Creating Inclusive Teen Experiences

An inclusive teen program benefits everyone.


A teen community is stronger when individuals feel a sense of belonging and their value is celebrated; Removing the Stumbling Block

But building such a program will be challenging if you don't personally embrace a philosophy of inclusion. Unless you truly believe in the value of inclusion across every experience, you are bound to get stuck in notions such as, "Having her there takes something away from the other teens," or, "They shouldn't always have to look out for him." Until teen educators embrace the value of inclusion and recognize that an inclusive community is a stronger community for everyone, such fallacies will persist. 

A true highlight of my work as a Jewish Educator is leading experiences with teens. I have relished each opportunity to teach, guide, mentor, counsel and support this age group for over twenty years. And I am exceptionally proud of the unique model we have built in our congregation. We have created a structure that affords all students, regardless of ability or need, the opportunity to participate fully. Including overnight experiences. And it works.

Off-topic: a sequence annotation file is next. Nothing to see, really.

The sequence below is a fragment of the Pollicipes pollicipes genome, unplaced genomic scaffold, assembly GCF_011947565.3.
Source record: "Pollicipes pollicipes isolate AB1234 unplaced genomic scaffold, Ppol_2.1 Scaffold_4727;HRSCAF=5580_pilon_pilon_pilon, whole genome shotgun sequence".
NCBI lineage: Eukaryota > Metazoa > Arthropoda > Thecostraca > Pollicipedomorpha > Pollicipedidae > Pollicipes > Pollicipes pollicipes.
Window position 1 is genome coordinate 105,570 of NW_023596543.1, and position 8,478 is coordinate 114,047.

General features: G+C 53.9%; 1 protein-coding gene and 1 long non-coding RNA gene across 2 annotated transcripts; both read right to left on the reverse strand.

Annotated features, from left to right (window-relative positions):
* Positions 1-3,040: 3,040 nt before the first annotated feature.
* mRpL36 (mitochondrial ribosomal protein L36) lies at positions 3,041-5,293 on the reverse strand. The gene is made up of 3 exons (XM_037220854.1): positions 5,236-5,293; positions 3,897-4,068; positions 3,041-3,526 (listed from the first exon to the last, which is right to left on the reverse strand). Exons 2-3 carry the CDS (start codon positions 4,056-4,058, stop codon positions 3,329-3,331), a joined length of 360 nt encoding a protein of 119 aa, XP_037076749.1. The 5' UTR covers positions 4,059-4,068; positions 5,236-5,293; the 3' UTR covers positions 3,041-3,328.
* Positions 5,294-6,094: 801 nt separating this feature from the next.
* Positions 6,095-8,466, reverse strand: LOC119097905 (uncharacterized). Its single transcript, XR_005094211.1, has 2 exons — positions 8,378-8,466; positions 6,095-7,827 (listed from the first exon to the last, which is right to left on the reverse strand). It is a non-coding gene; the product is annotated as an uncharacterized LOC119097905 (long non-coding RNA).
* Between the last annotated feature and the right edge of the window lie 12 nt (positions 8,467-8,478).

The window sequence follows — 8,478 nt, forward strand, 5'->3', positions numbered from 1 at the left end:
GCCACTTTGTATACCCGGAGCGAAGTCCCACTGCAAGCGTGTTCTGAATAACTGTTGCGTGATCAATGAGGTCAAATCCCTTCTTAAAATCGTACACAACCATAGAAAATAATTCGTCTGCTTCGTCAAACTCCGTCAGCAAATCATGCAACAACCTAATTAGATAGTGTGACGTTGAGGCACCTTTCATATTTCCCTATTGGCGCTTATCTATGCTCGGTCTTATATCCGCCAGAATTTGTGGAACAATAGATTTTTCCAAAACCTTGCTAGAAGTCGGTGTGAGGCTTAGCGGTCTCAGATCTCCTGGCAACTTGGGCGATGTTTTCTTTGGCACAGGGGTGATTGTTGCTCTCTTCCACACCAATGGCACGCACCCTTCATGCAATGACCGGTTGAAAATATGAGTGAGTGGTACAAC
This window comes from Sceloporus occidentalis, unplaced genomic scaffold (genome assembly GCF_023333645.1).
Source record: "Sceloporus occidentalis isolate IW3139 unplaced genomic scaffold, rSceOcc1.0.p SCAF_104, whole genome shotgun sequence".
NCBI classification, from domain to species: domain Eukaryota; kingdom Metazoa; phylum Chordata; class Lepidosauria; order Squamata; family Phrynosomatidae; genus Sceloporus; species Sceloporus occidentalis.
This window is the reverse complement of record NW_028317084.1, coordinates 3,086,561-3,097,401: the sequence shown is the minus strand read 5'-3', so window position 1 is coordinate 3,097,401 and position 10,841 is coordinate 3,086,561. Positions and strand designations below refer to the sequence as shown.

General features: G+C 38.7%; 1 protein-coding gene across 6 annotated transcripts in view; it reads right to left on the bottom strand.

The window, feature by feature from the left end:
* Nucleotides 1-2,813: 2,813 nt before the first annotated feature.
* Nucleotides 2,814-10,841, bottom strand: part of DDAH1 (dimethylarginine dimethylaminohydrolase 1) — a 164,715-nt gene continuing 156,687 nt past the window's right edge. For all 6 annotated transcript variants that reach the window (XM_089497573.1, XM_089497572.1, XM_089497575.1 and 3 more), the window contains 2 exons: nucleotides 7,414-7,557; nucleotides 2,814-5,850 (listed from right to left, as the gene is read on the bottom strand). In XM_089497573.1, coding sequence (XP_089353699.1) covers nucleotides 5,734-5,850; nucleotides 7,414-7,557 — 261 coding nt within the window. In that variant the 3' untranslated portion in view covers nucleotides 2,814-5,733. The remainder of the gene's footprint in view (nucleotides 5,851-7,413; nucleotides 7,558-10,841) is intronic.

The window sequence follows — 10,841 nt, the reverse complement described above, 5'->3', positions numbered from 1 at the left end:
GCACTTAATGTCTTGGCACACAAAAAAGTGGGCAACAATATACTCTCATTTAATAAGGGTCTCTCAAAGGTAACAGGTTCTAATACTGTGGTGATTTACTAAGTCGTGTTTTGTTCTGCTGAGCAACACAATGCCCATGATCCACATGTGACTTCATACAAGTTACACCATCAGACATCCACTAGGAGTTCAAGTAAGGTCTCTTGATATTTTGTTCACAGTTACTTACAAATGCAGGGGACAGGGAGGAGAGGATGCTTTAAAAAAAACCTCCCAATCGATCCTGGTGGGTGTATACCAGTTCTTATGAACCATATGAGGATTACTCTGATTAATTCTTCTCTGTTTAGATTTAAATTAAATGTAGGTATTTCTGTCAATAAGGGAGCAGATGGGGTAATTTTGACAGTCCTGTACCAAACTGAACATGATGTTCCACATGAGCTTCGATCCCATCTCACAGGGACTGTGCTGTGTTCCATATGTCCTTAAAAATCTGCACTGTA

Synagogues across North America lament a significant decrease in engagement with Jewish life post-bar and bat mitzvah, but when you ensure that any post b’nei mitzvah program is fully inclusive, you maximize opportunities to continue learning, growing and engaging with Jewish life experiences. Further, there is opportunity to socially engineer relationships between teens every step of the way, thereby maximizing their potential for developing strong Jewish friendships. 

Professor Steven M. Cohen of HUC-JIR states, “Jewish educators should have an explicit mission to bestow Jewish friendship networks on children and adults who are increasingly unlikely to find them on their own.”

Inclusive teen experiences are possible. Teens with disabilities are entitled to the same Jewish opportunities that their peers experience.  

Contact me to learn more about how to build an inclusive teen community.

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Celebrating a Life Well Lived - Honoring the Legacy of Rabbi Lynne Landsberg



Celebrating a Life Well Lived - Lynne Landsberg; Removing the Stumbling Block

I haven’t written in a while. 

It’s not that I haven’t had anything to say.

It’s more that I hadn’t quite figured out how to put what I want to say into words.

February was, once again, Jewish Disability Awareness and Inclusion Month. It remains, in its tenth year, an opportunity to raise up an issue that matters and spur to action those who might otherwise remain inert. But as the month drew to a close, we lost one of our own. We lost an incredible woman, teacher, friend, and rabbi, one so deeply committed to the inclusion of people with disabilities in our Jewish world and in all aspects of society. On February 26, Rabbi Lynne Landsberg lost a struggle with cancer at the age of 66.

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